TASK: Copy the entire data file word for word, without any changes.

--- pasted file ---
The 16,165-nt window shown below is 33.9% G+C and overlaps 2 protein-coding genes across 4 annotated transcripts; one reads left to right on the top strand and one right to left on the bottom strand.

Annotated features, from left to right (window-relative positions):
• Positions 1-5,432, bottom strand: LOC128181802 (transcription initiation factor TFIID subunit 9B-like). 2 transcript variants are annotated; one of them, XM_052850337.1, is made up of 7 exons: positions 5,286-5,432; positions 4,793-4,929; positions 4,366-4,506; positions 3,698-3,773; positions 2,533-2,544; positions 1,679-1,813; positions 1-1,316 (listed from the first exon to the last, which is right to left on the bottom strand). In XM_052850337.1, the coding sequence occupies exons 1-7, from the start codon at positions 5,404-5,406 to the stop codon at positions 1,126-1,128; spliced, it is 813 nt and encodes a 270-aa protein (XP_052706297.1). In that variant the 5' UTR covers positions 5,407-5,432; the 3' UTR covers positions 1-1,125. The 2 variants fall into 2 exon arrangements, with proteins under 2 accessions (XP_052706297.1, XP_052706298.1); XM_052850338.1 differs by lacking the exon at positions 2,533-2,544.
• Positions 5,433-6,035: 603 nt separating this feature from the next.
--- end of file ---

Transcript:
The 16,165-nt window shown below is 33.9% G+C and overlaps 2 protein-coding genes across 4 annotated transcripts; one reads left to right on the top strand and one right to left on the bottom strand.

Annotated features, from left to right (window-relative positions):
• Positions 1-5,432, bottom strand: LOC128181802 (transcription initiation factor TFIID subunit 9B-like). 2 transcript variants are annotated; one of them, XM_052850337.1, is made up of 7 exons: positions 5,286-5,432; positions 4,793-4,929; positions 4,366-4,506; positions 3,698-3,773; positions 2,533-2,544; positions 1,679-1,813; positions 1-1,316 (listed from the first exon to the last, which is right to left on the bottom strand). In XM_052850337.1, the coding sequence occupies exons 1-7, from the start codon at positions 5,404-5,406 to the stop codon at positions 1,126-1,128; spliced, it is 813 nt and encodes a 270-aa protein (XP_052706297.1). In that variant the 5' UTR covers positions 5,407-5,432; the 3' UTR covers positions 1-1,125. The 2 variants fall into 2 exon arrangements, with proteins under 2 accessions (XP_052706297.1, XP_052706298.1); XM_052850338.1 differs by lacking the exon at positions 2,533-2,544.
• Positions 5,433-6,035: 603 nt separating this feature from the next.